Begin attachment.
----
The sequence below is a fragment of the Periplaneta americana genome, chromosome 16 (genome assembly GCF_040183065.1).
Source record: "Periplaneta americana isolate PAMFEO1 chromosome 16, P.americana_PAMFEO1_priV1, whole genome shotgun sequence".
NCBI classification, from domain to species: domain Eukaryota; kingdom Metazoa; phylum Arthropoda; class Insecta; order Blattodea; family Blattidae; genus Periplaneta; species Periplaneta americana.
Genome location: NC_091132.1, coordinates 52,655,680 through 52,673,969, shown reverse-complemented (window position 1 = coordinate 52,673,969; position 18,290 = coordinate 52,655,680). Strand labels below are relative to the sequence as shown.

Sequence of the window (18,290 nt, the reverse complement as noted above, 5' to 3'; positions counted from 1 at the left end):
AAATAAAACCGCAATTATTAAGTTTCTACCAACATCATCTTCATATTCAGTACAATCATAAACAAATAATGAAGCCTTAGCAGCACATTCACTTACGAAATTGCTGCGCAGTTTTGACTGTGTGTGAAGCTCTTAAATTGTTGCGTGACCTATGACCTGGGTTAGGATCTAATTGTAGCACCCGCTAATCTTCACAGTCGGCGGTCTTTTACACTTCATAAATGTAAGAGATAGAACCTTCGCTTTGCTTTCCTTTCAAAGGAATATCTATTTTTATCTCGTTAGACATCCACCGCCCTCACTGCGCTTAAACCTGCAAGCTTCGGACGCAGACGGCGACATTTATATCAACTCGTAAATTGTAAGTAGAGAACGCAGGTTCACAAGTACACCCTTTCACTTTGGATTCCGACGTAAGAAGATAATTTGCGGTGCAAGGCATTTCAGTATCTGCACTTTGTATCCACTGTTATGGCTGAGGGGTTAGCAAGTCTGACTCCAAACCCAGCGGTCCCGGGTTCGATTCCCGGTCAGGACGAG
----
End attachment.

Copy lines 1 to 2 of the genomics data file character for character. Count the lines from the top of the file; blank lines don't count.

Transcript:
The sequence below is a fragment of the Periplaneta americana genome, chromosome 16 (genome assembly GCF_040183065.1).
Source record: "Periplaneta americana isolate PAMFEO1 chromosome 16, P.americana_PAMFEO1_priV1, whole genome shotgun sequence".